Why Did China Take the One Belt and One Road (OBOR) Strategy and Initiate the Asian Infrastructure Investment Bank (AIIB)?

27 Jan 17

Why Did China Take the One Belt and One Road (OBOR) Strategy and Initiate the Asian Infrastructure Investment Bank (AIIB)?

By Michael Kon (Aletheia University, Taiwan), Shu-Ming Hsu (University of Taipei, Taiwan) and Long-Sheng Kung (National Taiwan University, Taiwan)

Abstract

This paper draws the following conclusions to explain why China wants to take the One Belt and One Road (OBOR) strategy. They are: (1) China can solve the problem of excess capacity; (2) China can secure energy supply from other countries more safely; (3) China may get rid of the political pressure from the United States. Moreover, the China’s industries can be benefited such as: (1) China’s businesses can expand export trade to overseas markets; (2) China’s construction industries can expand its business to overseas markets; (3) China’s businesses can expand their export trade by direct investment on overseas infrastructures. Also, this paper draws the following findings: (1)The AIIB can help some developing countries expand their infrastructure, and then China can increase its exports; (2) China can show its obligation to and culture friendship with other countries; (3) China can take the chance of expanding its trade with other countries to internationalize its currency; (4) China can take the chance of financing some countries in need of capital to establish the Friendly relationship with them; (5) China’s enterprises can take the chance of investing overseas markets to cultivate their internationalized talents.

Introduction

The economy of China has risen rapidly through the development of several decades. In 2010, China surpassed Japan to become the second economy in the world. At the end of 2014, China’s foreign exchange reserves have been to USD3.84 trillion.  But in recent years, China's economic growth has slowed down because of the rapid rise in labor costs. Besides, because China’s petrochemical, steel and other basic industries are facing market saturation and excess capacity, its economic growth eventually suffered negative influence.

Facing the trend of economic growth slowing down, president Xi Jinping visited Kazakhstan in September 2013. His intention was to put forward the Silk Road Economic Belt strategy and hoped to cooperate with the Central Asian countries for exporting China’s excess capacity on the basis of mutual benefits and win-win deal. Then, president Xi Jinping was invited to make a speech in the Indonesian parliament raising the concept of the 21st Century Maritime the Silk Road on October, 2013. Xi emphasized to cooperate with the countries of the Association of Southeast Asian Nations (ASEAN) on the basis of common development and common prosperity. From the political point of view, the Silk Road Economic Belt and 21st century maritime the Silk Road can be viewed as a response to the America’s “return to Asia Pacific” strategy.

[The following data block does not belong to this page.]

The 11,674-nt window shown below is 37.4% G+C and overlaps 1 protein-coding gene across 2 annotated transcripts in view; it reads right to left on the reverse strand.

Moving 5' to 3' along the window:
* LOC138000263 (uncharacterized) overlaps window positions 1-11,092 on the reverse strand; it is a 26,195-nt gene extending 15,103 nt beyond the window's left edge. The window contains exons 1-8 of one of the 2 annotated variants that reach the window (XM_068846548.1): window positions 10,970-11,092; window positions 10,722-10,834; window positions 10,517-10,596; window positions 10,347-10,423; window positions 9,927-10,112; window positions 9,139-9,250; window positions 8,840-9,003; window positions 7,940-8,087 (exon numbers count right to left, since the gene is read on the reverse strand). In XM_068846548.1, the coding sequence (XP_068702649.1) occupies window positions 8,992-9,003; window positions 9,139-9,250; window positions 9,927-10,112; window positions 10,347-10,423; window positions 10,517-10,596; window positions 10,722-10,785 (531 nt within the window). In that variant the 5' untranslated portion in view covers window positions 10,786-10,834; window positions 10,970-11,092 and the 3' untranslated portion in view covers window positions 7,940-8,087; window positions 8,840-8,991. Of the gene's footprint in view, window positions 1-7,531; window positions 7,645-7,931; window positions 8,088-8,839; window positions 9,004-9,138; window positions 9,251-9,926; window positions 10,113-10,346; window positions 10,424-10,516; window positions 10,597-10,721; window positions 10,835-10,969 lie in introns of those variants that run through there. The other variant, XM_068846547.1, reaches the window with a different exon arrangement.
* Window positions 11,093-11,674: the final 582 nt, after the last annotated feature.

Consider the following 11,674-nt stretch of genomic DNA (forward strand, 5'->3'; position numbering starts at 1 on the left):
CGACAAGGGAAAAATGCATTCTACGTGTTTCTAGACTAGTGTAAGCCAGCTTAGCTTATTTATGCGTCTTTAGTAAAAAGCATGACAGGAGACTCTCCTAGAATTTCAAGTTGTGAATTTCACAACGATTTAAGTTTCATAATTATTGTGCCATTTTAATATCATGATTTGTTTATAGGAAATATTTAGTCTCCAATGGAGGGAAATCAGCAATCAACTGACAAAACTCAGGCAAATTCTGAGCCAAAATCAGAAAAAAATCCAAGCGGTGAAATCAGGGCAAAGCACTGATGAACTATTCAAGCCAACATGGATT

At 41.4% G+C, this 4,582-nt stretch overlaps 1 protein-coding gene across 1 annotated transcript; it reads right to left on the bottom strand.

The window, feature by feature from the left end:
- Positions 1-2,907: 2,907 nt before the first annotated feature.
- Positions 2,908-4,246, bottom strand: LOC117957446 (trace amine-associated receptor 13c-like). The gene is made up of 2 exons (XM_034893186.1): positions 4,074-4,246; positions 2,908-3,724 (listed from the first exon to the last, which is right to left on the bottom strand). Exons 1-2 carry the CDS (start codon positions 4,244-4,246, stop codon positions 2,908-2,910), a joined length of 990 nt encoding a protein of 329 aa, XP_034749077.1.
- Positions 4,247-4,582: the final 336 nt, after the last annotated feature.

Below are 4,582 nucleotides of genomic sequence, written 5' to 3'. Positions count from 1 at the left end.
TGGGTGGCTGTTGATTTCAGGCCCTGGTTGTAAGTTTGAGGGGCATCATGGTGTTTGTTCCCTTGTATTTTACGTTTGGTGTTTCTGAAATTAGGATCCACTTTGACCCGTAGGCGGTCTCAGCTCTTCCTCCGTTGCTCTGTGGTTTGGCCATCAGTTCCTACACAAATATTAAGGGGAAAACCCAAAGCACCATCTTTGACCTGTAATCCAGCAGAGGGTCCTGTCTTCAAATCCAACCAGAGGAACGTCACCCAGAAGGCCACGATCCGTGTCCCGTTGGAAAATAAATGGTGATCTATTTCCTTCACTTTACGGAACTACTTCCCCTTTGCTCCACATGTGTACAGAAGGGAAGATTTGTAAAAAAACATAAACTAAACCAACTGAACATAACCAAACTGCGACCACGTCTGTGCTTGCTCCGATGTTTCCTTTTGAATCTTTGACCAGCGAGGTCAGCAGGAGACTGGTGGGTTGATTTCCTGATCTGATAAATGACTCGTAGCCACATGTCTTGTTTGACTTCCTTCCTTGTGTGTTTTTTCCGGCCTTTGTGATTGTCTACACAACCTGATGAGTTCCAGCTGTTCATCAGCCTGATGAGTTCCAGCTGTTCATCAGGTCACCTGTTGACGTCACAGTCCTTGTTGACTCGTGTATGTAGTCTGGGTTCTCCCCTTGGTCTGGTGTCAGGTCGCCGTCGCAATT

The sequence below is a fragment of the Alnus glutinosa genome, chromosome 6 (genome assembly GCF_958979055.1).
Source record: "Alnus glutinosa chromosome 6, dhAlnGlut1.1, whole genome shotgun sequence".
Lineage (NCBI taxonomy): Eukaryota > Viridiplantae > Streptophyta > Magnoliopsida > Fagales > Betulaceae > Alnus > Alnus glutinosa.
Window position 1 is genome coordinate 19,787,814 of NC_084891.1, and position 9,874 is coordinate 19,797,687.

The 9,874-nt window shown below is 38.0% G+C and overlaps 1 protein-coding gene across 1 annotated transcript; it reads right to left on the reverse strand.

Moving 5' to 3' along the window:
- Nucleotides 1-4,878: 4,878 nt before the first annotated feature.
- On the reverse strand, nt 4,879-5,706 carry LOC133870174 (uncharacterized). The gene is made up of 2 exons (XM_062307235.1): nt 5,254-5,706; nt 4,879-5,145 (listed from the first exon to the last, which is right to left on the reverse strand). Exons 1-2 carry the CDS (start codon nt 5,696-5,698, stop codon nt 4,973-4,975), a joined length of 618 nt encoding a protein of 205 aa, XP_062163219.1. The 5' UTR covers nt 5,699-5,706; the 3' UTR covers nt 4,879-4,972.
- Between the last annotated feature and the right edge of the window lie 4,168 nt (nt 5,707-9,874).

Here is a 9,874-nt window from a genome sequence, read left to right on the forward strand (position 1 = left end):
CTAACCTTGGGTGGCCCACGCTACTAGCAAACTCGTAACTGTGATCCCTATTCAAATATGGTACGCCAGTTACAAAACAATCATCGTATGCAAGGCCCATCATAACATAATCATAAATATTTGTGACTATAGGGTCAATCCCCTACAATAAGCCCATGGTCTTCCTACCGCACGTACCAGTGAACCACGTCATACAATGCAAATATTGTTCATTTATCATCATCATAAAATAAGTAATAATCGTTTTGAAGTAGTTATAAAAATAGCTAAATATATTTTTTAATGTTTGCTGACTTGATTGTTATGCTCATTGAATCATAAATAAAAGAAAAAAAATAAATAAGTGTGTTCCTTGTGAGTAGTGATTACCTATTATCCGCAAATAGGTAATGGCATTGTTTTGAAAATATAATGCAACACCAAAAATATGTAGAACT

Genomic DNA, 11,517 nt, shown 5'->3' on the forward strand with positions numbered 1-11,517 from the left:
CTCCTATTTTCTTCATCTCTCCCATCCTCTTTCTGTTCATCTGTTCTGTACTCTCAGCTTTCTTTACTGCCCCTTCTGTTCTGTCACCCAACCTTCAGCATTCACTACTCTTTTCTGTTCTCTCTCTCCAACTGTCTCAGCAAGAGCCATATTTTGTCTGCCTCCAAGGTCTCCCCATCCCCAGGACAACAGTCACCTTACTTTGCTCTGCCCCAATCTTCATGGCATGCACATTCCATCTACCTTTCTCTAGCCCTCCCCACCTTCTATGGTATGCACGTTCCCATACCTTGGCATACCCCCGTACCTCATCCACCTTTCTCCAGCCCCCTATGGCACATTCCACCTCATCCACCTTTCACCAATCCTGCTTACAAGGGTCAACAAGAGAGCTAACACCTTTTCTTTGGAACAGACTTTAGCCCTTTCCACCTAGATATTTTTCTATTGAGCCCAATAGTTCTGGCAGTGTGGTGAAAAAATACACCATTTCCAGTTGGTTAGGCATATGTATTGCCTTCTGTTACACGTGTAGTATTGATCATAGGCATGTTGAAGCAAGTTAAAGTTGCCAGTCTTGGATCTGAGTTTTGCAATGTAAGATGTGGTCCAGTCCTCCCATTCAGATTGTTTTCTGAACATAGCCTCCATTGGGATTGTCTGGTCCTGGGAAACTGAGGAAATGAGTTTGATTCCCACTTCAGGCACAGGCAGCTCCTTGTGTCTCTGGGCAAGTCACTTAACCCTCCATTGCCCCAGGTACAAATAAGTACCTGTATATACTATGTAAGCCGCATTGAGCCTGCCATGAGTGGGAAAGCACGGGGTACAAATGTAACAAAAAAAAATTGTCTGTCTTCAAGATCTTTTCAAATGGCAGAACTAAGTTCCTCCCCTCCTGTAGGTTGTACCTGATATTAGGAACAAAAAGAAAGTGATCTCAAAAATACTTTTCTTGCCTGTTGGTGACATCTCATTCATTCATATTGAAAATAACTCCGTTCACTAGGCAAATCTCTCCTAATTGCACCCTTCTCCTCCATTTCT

In order to make the One Belt and One Road (OBOR) strategy effective, China initiated to establish the Asian Infrastructure Investment Bank (AIIB). China hopes to use this bank to finance the countries along the OBOR routes to expand their infrastructures and promote their economic growth. In fact, according to the scale of Asian Development Bank (ADB), the ADB cannot release sufficient funds to the countries in need for supporting their infrastructures. Consequently, the AIIB exactly can fill the funding gap. Because of this urgent need for infrastructure and the desire of winning some bidding projects, 57 countries, including developed and developing countries, have become the founding members of the AIIB.

In Table 1 (of the report), there are 24 developing countries. Obviously the ranking of competitiveness and infrastructure are significantly behind developed countries. It also means that there is a lot of room for improvement on the competitiveness and infrastructure in these developing countries. Especially, in most developing countries, the rankings of their infrastructure are lagged far behind the competiveness. Thus, evidently most countries along the OBOR routes are urgently in need of strengthening their infrastructure.

According to the process of economic development in China, strong infrastructure definitely plays a very important role for promoting economic development. Definitely, the government leaders of these developing countries completely understand the importance of infrastructure and try to seek the construction funds from the AIIB or from China due to China’s huge foreign exchange reserves.

Please click to read full report.